This report presents methods, data, observations, results, and conclusions from analyses of underwater sound monitoring data that was collected during the construction of the Block Island Wind Farm (BIWF). The facility is located 4.5 kilometers (km) (2.8 miles [mi]) southeast of Block Island, Rhode Island. Construction was completed in two distinct phases. Phase 1 construction began in August 2015 and was conducted over an 18-week period. It included installation of wind turbine foundations on the seabed. Phase 2 construction was completed in two steps. In Step 1, which was initiated in January 2016, submarine power cables were laid on the seabed. In Step 2, which was completed over a two-week period (3 August–18 August) in 2016, a turbine tower, a nacelle, and three blades were assembled on each of the five wind turbine generator foundations. The nacelle is a case that houses all of the generating components in a wind turbine, including the generator, gearbox, drive train, and brake assembly.
During Phase 1 construction five wind turbine foundations were installed on the seabed within the BIWF Project Area. Unlike in Europe where the majority of the offshore wind turbines have monopile foundations, the BIWF turbine foundations consist of a jacket structure, which is tailored to accommodate the complex aerodynamic and hydrodynamic loading of deep waters. The four legs of the jacket structure are raked at an angle of 13.27° to the vertical. During construction, each steel jacket was lowered onto the seabed by a crane and then individual piles, which measured between 1.4 and 1.7 meters (m; 4.6 and 5.6 feet [ft]) in diameter, were placed into the guide holes at jacket corners. Impact (percussive) pile driving was used to drive the piles incrementally into the seabed. The piles were driven to their final penetration design depth of 76.2 m (250 ft) or until refusal, whichever came first.
Underwater acoustic monitoring was conducted during pile driving to detect and record underwater acoustic and sediment-borne signals generated by the pile driving impacts. Several stationary and a towed platform equipped with varying number of hydrophones were deployed for the data collection. The stationary mooring provided information at the deployment location (one range from the pile driving activity) whereas the towed array collected information across a variety of ranges during selected pile driving events. The towed array data was useful in addressing the question of the range at which a pile driving signal transitions from an impulsive signal to a non-impulsive signal. Knowing the transition point improves understanding of the potential effects to marine animals.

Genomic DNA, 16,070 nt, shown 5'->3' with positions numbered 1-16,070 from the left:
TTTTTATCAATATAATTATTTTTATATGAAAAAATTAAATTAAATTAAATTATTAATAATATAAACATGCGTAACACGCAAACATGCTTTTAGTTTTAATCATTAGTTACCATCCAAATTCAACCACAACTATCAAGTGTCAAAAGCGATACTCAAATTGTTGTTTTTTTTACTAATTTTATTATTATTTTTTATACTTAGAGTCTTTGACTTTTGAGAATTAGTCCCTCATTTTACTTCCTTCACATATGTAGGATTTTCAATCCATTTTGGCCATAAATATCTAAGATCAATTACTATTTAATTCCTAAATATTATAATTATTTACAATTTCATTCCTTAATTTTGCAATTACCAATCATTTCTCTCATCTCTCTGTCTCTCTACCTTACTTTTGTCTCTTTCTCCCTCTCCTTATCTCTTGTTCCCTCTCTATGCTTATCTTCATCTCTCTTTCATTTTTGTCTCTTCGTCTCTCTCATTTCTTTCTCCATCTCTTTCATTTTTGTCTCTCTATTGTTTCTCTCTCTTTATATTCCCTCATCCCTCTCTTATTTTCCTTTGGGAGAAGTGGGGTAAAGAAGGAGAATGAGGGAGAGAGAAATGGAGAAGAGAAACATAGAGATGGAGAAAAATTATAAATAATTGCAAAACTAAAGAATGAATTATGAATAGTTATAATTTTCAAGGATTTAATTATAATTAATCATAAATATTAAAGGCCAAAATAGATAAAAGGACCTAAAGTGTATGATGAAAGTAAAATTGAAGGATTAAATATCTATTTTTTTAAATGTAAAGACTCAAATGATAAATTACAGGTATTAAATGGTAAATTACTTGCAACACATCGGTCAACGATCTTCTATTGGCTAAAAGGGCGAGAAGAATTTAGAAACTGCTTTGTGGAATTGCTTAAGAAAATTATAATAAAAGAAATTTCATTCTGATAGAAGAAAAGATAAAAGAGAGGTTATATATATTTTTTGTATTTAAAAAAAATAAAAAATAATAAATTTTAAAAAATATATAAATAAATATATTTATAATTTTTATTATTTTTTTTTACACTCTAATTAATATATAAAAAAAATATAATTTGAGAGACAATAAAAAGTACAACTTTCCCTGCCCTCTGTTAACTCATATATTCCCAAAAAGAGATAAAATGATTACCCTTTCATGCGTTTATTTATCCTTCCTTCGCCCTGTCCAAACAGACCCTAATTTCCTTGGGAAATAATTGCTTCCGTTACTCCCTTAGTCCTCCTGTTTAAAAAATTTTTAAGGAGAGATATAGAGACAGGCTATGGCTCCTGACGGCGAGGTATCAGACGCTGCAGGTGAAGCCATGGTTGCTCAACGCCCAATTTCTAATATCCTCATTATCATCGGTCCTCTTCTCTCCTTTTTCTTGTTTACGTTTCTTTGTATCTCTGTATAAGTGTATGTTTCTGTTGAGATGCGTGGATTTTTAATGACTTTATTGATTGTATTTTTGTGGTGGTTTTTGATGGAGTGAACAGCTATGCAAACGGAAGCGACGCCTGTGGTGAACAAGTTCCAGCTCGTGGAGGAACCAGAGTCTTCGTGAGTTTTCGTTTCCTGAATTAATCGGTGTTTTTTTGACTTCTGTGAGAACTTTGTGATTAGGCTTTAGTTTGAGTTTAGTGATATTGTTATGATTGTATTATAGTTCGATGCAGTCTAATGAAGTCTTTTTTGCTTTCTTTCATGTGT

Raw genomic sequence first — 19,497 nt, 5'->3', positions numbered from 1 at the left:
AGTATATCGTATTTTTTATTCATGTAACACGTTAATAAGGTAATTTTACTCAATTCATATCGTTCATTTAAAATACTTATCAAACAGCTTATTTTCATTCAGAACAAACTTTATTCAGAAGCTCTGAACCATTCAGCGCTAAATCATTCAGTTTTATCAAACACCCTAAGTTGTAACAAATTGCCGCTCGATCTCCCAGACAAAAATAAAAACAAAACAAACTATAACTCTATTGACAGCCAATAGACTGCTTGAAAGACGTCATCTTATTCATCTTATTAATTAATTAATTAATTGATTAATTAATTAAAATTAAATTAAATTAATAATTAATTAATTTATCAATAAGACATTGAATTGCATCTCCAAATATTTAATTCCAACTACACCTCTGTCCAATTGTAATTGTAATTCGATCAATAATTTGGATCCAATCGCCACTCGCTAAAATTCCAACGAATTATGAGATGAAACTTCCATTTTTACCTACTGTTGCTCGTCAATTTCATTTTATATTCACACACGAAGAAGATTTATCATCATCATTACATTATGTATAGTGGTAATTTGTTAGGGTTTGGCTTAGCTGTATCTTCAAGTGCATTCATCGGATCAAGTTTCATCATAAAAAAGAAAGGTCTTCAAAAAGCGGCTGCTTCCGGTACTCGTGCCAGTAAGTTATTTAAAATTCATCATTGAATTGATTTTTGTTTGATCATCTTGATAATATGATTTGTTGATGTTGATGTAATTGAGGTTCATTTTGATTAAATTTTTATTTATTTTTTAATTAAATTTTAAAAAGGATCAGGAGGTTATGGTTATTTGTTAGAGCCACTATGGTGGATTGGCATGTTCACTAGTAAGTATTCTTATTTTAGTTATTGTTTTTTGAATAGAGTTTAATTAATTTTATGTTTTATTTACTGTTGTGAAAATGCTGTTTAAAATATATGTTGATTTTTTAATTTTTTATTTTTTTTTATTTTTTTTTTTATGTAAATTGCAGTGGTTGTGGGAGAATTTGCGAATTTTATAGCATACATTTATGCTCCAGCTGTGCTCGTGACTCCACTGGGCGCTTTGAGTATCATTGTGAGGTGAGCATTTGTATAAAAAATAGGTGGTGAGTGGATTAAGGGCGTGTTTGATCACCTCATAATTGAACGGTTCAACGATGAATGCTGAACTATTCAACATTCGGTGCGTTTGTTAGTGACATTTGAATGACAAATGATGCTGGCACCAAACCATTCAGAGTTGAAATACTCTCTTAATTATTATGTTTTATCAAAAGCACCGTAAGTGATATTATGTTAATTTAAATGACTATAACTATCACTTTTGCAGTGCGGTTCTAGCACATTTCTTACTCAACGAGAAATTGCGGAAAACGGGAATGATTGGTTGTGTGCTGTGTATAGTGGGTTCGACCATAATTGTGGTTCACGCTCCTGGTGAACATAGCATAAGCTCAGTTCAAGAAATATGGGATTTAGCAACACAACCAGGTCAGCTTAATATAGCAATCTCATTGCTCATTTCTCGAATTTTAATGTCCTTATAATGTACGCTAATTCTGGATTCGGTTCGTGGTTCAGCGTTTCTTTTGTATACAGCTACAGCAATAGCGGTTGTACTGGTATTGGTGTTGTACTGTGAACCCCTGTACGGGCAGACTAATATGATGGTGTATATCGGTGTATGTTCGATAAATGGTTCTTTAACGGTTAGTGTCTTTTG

Results from preliminary data analysis1 indicated that underwater pile driving sound was above background sound levels at ranges in excess of 20 km (12.4 mi) and that the received levels were approximately 120 decibels (dB) relative to 1 micropascals (µPa) root mean square (HDR 2018). Background sound levels at distances of 20 to 30 km (12.4 to 18.6 mi) from the construction site were recorded from 97.7 dB to a 125.7 dB (mean of 107.4 dB). Based on models calibrated with empirical data, the sound levels were a function of water depth, which varied based on direction away from the pile.
The key conclusion from preliminary data analyses was that underwater sound levels were lower in deep waters and higher in shallow waters; the difference between the two could be as large as 10 dB re 1 µPa root mean square. Sound levels were also shown to be dependent upon the orientation of the pile to the recording sensor. The piles were driven at an angle (13.3° relative to perpendicular). A 10 to 15 dB difference in sound levels resulted depending on whether the pile was angled towards or away from the measuring sensor. Particle motion, which is important to demersal fish and megabenthos, was greater at the seabed compared to higher in the water column.